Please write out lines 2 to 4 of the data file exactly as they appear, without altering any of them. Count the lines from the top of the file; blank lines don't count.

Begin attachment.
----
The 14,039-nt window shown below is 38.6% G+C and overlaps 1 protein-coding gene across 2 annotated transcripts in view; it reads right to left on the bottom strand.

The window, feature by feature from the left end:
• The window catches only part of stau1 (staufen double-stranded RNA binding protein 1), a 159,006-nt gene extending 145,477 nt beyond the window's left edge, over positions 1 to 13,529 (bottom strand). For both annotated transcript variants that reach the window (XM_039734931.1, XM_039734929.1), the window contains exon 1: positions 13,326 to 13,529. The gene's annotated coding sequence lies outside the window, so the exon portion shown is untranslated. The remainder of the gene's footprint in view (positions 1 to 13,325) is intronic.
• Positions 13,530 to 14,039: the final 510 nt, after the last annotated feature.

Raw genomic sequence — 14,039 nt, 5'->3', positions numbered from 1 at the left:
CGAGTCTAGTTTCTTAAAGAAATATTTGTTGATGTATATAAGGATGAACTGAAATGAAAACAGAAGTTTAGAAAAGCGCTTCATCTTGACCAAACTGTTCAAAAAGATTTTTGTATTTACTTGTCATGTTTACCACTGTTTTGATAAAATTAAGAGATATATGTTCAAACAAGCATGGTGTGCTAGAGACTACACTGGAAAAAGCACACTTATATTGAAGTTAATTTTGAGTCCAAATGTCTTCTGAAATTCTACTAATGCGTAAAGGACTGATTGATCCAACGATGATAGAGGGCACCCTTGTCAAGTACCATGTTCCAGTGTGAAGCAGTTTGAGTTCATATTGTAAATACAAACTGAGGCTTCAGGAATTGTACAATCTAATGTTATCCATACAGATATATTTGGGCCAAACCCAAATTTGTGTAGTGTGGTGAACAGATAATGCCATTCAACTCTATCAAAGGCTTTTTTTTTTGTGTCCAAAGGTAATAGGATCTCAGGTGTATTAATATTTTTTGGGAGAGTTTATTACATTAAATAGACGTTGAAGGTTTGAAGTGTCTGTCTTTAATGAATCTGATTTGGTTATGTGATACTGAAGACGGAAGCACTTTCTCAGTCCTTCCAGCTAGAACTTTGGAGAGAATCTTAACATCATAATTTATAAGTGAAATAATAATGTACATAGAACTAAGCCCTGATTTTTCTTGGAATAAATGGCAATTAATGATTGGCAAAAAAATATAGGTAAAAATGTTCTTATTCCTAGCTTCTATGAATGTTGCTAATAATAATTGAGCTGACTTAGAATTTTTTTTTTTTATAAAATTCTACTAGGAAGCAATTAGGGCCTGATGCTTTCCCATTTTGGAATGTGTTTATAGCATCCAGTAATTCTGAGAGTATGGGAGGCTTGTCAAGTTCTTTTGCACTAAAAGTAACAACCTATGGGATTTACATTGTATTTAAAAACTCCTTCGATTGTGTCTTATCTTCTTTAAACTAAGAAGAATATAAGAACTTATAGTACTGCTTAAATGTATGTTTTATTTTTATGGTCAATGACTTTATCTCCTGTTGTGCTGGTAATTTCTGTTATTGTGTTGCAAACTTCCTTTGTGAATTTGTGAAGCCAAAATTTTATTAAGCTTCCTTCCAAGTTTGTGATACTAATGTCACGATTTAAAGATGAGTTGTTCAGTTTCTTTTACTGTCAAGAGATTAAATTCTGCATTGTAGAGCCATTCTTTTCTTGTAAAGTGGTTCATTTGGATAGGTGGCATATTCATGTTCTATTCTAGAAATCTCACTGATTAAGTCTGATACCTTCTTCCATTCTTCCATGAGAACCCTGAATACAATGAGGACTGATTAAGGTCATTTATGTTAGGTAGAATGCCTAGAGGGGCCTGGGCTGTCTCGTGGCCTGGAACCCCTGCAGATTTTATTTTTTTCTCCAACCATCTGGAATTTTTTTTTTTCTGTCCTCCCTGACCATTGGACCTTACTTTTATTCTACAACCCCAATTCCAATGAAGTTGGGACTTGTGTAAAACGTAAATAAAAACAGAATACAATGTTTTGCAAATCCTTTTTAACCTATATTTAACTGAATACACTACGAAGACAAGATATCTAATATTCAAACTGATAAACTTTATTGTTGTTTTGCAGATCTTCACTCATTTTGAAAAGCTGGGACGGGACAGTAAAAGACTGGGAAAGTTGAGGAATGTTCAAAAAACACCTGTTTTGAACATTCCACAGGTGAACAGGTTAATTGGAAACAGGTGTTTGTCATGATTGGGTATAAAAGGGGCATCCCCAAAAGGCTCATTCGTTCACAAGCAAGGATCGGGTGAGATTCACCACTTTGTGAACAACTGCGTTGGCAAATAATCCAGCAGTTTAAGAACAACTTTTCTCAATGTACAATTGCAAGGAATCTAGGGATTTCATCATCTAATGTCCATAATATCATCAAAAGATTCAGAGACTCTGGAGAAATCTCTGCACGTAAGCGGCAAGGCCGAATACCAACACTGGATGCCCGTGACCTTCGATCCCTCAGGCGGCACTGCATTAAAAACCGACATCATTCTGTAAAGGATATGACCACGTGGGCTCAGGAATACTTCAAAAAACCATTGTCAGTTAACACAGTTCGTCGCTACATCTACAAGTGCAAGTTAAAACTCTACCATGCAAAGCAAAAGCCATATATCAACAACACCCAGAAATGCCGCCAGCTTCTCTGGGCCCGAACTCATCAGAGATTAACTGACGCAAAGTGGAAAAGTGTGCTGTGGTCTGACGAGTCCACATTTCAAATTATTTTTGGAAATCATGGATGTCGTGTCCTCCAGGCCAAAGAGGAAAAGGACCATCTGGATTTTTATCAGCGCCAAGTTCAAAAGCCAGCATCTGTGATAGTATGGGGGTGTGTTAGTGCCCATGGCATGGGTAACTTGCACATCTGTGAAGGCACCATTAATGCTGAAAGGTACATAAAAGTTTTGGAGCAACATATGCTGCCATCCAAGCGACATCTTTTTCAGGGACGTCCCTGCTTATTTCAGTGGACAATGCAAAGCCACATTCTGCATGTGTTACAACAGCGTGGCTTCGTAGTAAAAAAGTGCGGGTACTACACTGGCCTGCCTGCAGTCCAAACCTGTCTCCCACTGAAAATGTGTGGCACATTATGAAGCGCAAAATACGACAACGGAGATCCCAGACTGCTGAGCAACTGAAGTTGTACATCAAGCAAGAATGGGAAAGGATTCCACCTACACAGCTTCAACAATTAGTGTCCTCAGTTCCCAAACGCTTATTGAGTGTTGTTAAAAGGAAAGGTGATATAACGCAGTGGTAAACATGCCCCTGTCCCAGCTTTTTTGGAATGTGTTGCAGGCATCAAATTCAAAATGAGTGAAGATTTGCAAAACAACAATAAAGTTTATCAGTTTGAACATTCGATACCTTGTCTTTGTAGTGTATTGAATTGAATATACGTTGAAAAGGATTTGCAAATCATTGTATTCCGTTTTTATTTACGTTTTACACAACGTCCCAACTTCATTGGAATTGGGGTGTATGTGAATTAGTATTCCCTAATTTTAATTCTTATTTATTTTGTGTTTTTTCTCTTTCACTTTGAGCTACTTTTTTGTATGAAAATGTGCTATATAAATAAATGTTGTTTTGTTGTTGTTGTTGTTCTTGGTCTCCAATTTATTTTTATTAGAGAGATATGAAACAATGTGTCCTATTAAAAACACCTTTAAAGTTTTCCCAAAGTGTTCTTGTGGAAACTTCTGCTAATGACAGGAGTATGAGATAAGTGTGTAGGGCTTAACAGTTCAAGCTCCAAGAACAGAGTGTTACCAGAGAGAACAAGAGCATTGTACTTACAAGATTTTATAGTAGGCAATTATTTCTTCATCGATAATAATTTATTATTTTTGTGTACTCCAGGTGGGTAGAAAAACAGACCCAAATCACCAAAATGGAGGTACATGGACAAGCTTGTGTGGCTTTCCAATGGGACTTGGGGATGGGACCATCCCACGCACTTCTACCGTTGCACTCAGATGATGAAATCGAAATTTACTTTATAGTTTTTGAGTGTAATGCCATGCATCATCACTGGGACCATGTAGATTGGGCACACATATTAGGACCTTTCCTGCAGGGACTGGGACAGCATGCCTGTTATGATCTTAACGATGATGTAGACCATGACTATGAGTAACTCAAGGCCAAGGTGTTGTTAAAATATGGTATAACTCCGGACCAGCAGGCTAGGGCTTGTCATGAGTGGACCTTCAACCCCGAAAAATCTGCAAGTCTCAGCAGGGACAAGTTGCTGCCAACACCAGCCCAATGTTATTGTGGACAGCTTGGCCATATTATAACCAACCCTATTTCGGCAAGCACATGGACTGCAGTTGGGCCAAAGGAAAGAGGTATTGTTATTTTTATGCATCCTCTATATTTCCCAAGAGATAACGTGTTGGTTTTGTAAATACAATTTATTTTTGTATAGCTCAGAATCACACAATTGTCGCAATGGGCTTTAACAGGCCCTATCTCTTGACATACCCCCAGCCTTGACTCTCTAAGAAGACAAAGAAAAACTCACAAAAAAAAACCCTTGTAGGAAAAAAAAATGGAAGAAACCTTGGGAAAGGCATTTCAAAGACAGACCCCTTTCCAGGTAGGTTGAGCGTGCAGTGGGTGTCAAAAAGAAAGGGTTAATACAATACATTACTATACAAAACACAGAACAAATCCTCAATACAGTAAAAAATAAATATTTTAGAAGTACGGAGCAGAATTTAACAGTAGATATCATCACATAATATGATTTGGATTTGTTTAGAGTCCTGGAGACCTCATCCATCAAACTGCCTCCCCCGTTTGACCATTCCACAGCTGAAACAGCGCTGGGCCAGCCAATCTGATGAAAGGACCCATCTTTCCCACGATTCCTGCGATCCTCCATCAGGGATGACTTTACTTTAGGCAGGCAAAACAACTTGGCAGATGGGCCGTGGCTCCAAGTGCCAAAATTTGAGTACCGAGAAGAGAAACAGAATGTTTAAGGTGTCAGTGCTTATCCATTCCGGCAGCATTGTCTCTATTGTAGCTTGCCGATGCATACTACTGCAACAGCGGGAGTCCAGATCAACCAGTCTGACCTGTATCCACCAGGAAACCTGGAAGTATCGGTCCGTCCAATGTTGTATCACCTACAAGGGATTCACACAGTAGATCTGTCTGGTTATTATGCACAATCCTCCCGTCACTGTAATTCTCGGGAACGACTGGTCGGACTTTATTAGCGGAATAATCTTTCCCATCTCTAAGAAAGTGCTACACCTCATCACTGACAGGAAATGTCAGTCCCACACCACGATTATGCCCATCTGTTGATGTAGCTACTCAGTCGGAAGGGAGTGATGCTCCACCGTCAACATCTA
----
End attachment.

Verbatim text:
The window, feature by feature from the left end:
• The window catches only part of stau1 (staufen double-stranded RNA binding protein 1), a 159,006-nt gene extending 145,477 nt beyond the window's left edge, over positions 1 to 13,529 (bottom strand). For both annotated transcript variants that reach the window (XM_039734931.1, XM_039734929.1), the window contains exon 1: positions 13,326 to 13,529. The gene's annotated coding sequence lies outside the window, so the exon portion shown is untranslated. The remainder of the gene's footprint in view (positions 1 to 13,325) is intronic.
• Positions 13,530 to 14,039: the final 510 nt, after the last annotated feature.